6. Learned counsel for the petitioners raised the following propositions :-

"1. The Company Law Board has acted in excess of its jurisdiction by purporting to substitute its own opinion, for the opinion formed by the Board of Directors in Good faith that the registration of the transfers in question were likely to result in a change in the composition of the Board.

1(a) Under Section 22A of the Securities Contracts (Regulation) Act, 1956 the Board of Directors are required to form an opinion in good faith (i.e. bona fide and on relevant material) that the transfers should not be registered on any of the grounds mentioned in Section 22A(3).

1(b) The jurisdiction of the Company Law Board in a reference under Section 22A is restricted to ascertaining whether the Directors have formed an opinion in good faith (i.e bona fide and on relevant material) that the transfers should not be registered on one of the grounds mentioned in Section 22A(3) Accordingly the Company Law Board car overrule the Board of Directors and direct registration only if it came to the conclusion that the Board of Directors had not formed an opinion in good faith as to the existence of one of the grounds mentioned in Section 22A -i.e. if the Board of Directors had acted arbitrarily, capriciously, malafide, or without any basis/relevant material. If the Board of Directors had formed in opinion in good faith it is not open for the C.L. Board to direct registration merely because it would not have come to the same conclusion.

1(c) The judgment and order of the Company Law Board dated 6-3-92 directing registration does not consider or decide whether the opinion of the Directors as to the existence of the ground mentioned in Section 22A(3)(c), had not been formed in good faith (i.e. bona fide and on the basis of relevant material) and nonetheless purports to direct registration of the shares.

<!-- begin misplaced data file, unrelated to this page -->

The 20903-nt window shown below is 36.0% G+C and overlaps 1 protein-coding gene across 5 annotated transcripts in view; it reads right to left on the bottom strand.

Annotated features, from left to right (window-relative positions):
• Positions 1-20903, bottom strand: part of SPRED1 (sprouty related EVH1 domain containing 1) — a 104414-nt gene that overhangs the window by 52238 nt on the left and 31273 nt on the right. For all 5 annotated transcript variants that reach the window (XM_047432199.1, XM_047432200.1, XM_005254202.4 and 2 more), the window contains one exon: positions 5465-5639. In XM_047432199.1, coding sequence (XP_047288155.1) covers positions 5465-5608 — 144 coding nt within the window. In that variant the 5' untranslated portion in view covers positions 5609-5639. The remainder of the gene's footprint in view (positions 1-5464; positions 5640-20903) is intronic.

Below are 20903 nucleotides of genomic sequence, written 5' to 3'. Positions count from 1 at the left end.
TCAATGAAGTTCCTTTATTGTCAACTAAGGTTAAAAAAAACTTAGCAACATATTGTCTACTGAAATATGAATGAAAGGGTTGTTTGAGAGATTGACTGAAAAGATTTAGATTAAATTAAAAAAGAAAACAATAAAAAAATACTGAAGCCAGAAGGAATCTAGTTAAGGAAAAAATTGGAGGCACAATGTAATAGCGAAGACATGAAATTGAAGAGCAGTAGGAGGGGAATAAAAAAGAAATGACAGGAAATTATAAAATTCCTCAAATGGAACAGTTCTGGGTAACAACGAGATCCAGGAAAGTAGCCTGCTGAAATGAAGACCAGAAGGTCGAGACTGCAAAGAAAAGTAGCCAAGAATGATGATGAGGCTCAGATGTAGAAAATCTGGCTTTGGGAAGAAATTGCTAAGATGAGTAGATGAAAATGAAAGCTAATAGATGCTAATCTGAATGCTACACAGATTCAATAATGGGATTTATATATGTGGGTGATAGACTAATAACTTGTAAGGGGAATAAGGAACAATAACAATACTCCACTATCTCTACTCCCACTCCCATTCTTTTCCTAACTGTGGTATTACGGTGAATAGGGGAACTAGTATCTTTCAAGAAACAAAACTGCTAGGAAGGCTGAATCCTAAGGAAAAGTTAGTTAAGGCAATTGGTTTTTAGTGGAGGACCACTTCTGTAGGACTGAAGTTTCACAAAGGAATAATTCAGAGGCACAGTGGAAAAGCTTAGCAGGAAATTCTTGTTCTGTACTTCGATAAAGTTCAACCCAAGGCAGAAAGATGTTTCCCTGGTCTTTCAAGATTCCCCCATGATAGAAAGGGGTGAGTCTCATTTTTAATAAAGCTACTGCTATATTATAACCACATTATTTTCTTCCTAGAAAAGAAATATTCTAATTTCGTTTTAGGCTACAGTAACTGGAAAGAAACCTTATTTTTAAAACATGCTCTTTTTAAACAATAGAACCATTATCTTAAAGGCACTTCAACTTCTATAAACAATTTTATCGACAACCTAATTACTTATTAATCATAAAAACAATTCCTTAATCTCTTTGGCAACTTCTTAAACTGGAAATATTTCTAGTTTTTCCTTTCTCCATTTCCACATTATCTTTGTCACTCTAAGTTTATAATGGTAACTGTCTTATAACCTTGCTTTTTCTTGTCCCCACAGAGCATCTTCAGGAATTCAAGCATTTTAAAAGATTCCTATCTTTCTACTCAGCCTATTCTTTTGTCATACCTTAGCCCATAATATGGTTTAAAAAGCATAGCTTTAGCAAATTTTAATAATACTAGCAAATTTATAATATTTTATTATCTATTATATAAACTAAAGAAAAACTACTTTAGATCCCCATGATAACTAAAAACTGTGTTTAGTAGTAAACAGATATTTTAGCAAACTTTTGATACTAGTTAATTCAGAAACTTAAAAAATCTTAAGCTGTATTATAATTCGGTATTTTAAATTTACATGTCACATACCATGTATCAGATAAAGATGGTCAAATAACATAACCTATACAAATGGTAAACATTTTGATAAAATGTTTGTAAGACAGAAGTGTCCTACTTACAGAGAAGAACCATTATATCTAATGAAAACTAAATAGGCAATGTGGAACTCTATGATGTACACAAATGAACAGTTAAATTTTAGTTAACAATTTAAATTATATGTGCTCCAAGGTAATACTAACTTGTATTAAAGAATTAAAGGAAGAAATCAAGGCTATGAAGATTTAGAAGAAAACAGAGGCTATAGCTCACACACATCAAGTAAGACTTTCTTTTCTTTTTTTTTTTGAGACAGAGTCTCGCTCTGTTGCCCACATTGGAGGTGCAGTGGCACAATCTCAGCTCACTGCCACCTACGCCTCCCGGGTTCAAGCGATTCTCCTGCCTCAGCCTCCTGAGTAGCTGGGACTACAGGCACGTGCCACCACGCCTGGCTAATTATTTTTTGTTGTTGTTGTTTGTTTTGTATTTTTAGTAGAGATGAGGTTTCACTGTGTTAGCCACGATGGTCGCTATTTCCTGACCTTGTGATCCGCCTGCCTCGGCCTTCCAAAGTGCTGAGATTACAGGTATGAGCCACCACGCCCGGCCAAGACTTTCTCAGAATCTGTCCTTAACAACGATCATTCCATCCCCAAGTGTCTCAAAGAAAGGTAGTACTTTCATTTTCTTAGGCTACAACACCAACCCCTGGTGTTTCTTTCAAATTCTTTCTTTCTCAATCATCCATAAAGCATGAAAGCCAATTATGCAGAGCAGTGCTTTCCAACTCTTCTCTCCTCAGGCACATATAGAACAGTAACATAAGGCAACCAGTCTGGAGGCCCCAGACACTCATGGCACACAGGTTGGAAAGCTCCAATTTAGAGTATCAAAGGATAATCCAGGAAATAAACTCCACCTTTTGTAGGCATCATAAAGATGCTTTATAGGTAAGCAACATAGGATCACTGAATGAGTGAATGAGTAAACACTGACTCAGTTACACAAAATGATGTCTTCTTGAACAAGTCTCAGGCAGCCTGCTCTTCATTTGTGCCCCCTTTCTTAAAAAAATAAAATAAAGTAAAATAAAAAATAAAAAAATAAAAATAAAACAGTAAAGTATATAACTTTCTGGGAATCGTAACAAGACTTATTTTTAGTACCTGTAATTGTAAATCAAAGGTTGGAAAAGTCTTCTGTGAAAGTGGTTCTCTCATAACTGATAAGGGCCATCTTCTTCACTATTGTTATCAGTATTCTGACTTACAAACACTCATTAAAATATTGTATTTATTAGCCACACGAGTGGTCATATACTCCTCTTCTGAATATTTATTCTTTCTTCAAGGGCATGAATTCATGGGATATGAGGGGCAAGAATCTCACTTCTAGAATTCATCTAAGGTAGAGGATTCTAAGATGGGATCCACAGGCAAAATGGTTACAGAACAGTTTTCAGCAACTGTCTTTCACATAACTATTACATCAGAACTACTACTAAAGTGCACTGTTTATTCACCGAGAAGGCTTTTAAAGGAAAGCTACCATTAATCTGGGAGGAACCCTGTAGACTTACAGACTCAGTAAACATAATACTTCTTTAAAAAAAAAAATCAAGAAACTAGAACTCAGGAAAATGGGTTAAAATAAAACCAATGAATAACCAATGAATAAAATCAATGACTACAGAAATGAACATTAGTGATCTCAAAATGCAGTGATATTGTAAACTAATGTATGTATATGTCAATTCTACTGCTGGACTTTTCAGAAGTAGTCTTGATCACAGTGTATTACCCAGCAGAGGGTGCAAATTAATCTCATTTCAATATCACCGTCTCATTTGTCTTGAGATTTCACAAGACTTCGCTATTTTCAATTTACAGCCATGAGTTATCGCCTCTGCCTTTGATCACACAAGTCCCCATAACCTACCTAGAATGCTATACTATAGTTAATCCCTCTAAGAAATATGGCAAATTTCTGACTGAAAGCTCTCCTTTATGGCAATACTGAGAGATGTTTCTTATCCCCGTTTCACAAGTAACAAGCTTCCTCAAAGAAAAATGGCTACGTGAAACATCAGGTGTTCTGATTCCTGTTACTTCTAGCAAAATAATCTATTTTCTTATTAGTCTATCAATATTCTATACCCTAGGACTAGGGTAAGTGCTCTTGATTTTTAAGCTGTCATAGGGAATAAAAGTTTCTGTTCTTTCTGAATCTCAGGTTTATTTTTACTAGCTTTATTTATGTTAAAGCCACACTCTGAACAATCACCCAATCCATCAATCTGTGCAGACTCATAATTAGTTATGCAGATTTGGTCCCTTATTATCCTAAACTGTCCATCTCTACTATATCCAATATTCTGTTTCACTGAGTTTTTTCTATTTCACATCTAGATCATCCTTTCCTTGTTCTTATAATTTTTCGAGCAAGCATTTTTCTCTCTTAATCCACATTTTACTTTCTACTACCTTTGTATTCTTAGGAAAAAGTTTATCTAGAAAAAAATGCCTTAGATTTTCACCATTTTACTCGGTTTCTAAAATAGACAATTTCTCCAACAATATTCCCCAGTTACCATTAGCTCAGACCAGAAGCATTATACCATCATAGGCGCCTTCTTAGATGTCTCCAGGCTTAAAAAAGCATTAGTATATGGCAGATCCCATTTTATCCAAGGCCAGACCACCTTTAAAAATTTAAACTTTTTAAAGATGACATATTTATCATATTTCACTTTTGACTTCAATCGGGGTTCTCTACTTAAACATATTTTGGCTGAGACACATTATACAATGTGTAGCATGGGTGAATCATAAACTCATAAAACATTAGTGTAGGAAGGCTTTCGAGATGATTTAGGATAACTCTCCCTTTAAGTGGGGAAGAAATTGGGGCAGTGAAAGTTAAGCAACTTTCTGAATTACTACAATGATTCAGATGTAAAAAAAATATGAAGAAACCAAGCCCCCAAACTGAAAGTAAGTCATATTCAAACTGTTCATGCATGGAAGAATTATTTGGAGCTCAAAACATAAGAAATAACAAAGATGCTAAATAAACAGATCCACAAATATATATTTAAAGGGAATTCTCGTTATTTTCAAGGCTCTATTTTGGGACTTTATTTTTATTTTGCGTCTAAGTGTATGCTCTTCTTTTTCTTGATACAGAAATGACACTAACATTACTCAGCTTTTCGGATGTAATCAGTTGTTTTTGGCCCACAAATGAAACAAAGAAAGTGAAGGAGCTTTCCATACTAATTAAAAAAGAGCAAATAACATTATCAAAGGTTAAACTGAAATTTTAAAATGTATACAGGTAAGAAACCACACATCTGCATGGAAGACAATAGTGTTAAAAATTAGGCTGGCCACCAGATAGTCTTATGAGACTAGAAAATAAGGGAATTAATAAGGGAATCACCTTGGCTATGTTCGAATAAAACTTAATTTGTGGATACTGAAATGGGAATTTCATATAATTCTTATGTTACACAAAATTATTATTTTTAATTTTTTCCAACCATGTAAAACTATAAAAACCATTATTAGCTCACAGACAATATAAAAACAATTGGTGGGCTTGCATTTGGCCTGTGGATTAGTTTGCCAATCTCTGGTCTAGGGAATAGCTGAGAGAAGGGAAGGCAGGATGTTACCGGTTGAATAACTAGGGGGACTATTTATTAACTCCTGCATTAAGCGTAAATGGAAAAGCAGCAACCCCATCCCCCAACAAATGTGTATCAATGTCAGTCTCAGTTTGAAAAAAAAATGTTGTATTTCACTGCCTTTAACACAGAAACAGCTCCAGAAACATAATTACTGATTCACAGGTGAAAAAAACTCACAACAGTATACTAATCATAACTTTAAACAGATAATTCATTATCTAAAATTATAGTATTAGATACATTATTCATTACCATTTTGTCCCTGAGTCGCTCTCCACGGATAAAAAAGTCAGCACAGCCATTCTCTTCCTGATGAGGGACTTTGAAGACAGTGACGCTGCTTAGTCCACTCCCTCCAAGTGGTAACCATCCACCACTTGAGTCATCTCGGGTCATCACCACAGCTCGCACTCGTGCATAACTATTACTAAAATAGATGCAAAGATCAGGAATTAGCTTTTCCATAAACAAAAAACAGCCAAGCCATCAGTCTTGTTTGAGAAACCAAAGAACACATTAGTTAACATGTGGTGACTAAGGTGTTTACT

2. The Company Law Board has committed an error of law apparent by misreading the phrase "is likely to result in a change in the composition of the Board of Directors", contained in Section 22A(3)(c), as "will change the composition of the Board of Directors."

2(a) Under Section 22A(3)(c) the Company Law Board was required to consider whether there was material to believe that the transfers would probably lead to a change in the composition of the Board of Directors.

2(b) Instead the Company Law Board has considered and decided the question whether registration of the transfers will immediately and without more result in a change in the composition of the Board.

2(c) On this misapprehension as to the import of Section 22A(3)(c) the Company Law Board has excluded from consideration relevant material indicating that the registration of the transfers were likely to result in a change in the composition of the Board of Directors.

3. The Company Law Board's decision is vitiated by a failure to consider relevant material, including the admitted intent and object of the acquisition of shares lodged for transfer.

In substance, in this case, what arises for adjudication is the scope and ambit of Section 22A of the Act.

7. The object and purpose of the Act is to provide for the regulation of stock exchanges and of transactions in securities dealt in on them with a view to preventing undesirable speculation in them and also seeks to regulate the buying and selling of securities outside the limits of stock exchanges, through the licensing of security dealers.